In a victory for clean water, the U.S. Environmental Protection Agency announced on September 9, 2021, that it will update grossly outdated water-pollution control standards for the slaughterhouse industry. The announcement follows a December 2019 lawsuit Waterkeepers Chesapeake joined with several other community and conservation organizations challenging its prior decision not to do so.
In addition to developing rules for the meat and poultry processing plants — including slaughterhouses — EPA announced it will create rules to reduce pollution from metal finishing businesses and chemical manufacturers discharging polyfluoroalkyl substances (PFAS), known as forever chemicals.
Along with its announcement, EPA reported that 74 percent of slaughterhouses that discharge pollution directly into rivers and streams are within one mile of under-resourced communities, low-income communities, or communities of color.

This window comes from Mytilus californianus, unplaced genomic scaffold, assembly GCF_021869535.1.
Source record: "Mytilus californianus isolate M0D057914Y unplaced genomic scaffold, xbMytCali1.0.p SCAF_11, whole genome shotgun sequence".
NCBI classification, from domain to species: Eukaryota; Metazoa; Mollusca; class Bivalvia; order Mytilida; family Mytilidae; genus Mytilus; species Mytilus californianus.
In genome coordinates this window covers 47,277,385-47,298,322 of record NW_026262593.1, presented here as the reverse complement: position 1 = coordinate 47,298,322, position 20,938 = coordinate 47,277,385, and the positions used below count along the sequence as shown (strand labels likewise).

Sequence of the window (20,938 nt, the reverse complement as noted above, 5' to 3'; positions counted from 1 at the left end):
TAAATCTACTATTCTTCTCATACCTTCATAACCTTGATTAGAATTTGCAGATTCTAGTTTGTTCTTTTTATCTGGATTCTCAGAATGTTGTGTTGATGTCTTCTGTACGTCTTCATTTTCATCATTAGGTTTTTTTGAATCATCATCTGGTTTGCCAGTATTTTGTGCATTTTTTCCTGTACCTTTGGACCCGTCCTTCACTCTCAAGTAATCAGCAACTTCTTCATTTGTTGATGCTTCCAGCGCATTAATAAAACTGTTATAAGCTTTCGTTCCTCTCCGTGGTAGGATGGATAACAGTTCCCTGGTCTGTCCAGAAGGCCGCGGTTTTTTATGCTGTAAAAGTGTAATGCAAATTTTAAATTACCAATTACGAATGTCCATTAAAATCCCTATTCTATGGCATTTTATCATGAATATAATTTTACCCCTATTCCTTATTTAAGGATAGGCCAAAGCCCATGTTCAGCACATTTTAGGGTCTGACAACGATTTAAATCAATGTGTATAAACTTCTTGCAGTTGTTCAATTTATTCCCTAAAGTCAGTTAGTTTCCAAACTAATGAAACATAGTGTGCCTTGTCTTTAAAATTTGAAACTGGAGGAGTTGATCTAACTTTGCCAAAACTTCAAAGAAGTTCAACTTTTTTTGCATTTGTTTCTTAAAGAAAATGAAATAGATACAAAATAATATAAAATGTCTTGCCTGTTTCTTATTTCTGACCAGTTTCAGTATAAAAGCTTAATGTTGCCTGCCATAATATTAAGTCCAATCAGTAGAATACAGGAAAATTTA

In December 2019, the Environmental Integrity Project and Earthjustice filed a federal lawsuit against EPA on behalf of Cape Fear River Watch, Rural Empowerment Association for Community Help, Waterkeepers Chesapeake, Animal Legal Defense Fund, Center for Biological Diversity, Environment America, Food & Water Watch, The Humane Society of the United States, and Waterkeeper Alliance. The lawsuit challenged EPA’s prior refusal to modernize pollution standards for slaughterhouses, in light of evidence demonstrating that revision is necessary.
An October 2018 report from the Environmental Integrity Project and Earthjustice, “Water Pollution from Slaughterhouses,” reviewed the records of 98 meat and poultry processing plants across the U.S. and found that the median facility released an average of 331 pounds of total nitrogen per day into local rivers and streams, about as much as the amount contained in in raw sewage from a town of 14,000 people.
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